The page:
15 Sep Aircraft Phase-in
Who chooses the cheap option, pays twice
Buying an aircraft is not like buying a bar of chocolate because it includes a variety of complex factors. This phase-in process of an aircraft into the fleet of a new operator combines airworthiness requirements, outstanding maintenance, and contractual considerations and is guided by the technical expertise of a CAMO.
Preparation for outstanding MX
The process starts with the customer’s desire for a specific aircraft type and SN. This is followed by the first hands-on inspection of the aircraft-related documents to verify the general inspection status, installed equipment and overall appearance of the documentation. A physical inspection of the aircraft itself will follow upon satisfactory initial document inspection. Based on this, a diligent CAMO will advise on which maintenance events will arise soon and their respective costs (which could include fees for the re-registration or costs for loaner/exchange engines due to upcoming engine overhaul). Therefore, the CAMO is that party in the process that gives a clear picture of the asset for now and in the future.
Different authorities have different requirements. Consequently, most Phase-Ins are challenging when it comes to a transition from one regulation to another (for example from EASA to FAA). The SBs and ADs which are applicable under FAA might not meet the EASA standards and vice versa. To deal with these issues deep knowledge of the regulations is required. The same applies to STCs and modifications.
Planning the transition process
To manage the transition process CAMOs need a deep understanding of technical aircraft management and everything that connects to it like spare parts sourcing, legal requirements, and the operator’s requirements that arise from day-to-day operations.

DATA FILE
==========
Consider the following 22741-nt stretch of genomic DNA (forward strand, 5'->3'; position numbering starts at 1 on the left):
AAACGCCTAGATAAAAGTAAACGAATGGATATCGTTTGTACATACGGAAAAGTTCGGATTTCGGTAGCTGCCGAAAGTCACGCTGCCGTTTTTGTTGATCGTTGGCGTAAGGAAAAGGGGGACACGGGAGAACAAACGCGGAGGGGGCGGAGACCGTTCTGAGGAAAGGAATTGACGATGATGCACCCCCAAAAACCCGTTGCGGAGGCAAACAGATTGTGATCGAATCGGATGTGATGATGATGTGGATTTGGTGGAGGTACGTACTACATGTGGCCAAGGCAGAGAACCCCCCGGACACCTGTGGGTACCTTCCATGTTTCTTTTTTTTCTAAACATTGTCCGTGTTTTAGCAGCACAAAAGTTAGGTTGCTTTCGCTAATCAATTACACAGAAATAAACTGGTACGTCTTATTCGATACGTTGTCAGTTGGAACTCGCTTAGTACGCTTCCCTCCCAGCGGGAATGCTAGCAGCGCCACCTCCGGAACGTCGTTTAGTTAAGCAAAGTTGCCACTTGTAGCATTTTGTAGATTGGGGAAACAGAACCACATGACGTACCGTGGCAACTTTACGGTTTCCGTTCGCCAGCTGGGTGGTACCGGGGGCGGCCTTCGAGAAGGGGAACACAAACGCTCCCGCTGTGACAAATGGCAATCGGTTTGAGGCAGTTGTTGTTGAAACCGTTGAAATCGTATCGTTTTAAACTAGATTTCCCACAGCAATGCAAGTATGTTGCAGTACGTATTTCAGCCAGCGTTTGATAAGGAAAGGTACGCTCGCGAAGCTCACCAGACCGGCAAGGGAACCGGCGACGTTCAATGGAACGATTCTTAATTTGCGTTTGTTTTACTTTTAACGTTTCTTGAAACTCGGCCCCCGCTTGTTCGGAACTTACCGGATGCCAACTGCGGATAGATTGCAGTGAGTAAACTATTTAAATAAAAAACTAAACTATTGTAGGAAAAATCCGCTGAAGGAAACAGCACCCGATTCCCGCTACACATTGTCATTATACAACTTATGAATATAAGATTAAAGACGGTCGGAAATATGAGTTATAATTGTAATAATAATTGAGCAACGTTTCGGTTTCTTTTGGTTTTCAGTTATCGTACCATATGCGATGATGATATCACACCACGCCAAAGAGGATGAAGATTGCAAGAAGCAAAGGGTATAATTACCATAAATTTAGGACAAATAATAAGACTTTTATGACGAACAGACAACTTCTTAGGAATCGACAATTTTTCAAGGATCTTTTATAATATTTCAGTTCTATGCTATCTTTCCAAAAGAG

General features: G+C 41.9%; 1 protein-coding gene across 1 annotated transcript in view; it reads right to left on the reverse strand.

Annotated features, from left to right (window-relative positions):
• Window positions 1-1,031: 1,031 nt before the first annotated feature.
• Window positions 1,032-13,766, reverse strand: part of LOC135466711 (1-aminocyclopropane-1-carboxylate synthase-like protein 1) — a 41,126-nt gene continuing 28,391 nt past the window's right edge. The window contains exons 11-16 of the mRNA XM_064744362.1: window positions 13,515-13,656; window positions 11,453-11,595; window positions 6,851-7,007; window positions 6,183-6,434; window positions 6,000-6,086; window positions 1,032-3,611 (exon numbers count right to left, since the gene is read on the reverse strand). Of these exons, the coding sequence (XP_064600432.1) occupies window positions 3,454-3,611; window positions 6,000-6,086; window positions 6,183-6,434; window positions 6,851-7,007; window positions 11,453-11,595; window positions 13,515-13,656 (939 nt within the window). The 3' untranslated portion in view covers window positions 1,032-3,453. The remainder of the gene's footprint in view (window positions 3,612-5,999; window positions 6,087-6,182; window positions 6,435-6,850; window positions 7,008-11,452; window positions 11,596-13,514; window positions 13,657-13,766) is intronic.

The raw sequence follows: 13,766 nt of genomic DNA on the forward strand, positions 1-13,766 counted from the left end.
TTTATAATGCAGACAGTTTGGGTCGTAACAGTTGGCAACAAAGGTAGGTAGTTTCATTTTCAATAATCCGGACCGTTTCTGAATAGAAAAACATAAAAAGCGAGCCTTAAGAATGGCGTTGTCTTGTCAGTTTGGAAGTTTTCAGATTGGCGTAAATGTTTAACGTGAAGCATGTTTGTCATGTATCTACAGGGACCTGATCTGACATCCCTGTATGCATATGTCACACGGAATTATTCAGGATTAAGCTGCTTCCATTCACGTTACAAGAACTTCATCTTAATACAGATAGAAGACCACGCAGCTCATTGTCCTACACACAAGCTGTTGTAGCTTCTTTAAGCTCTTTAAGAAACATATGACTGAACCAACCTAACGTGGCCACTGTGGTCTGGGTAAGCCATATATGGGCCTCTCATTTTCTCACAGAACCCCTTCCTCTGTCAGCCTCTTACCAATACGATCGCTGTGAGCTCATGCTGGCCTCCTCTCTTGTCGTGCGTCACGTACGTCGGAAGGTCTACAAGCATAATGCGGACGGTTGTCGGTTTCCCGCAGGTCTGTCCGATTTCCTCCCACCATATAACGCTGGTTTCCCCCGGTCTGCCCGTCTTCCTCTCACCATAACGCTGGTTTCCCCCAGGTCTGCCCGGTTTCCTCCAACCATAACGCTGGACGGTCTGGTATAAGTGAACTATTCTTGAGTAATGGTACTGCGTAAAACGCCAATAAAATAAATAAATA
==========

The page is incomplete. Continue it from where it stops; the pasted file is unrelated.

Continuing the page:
A good plan needs to consider the different forms which must be submitted to the various players who are involved at the right time and in the right order because all players (buyer, seller, MRO, lawyers, etc.) depend on the information from the others. In this complex net of players, the CAMO acts as the monitoring and planning party whose aim is to avoid friction and inefficiencies. Friction and inefficiencies would lead to a loss of time and therefore, a loss of money for the buyer. Moreover, the same challenges have to be dealt with regarding the documents that need to be established and authorized by the competent authority like the Minimum Equipment List and Aircraft Maintenance Program under EASA regulation.
To manage this complex environment, a CAMO needs a sound network of business partners, MROs, OEMs as well a good relationship with the authorities. The bigger and more experienced the monitoring party becomes and the more experience they have with dealing with every single party, the better the network becomes. During the entire process, it is a substantial advantage to know your go-to-contacts well.
CAMO: a helpful interface between seller and buyer
The contacts who finalize the transaction are the lawyers who are responsible for the final purchase contract. However, what is in the contract is determined by the consultancy of the CAMO. Every finding will find its way into the final purchase agreement and therefore will be a point of discussion between the two parties, both money- and handling-wise. A trustworthy partner in that process should have diplomatic skills to mediate between the parties while keeping the client’s best interests at heart.
To summarize it can be said that a lot of unnecessary costs can be saved by choosing the consulting party wisely. A good choice can save you time, money, and nerves. In this context, an old Austrian saying is the perfect ending to this article: “Who chooses the cheap option, pays twice.”
Wolfgang Büttner, Customer Care Manager
This article was originally published in Aviation Heaven Magazine in July 2021.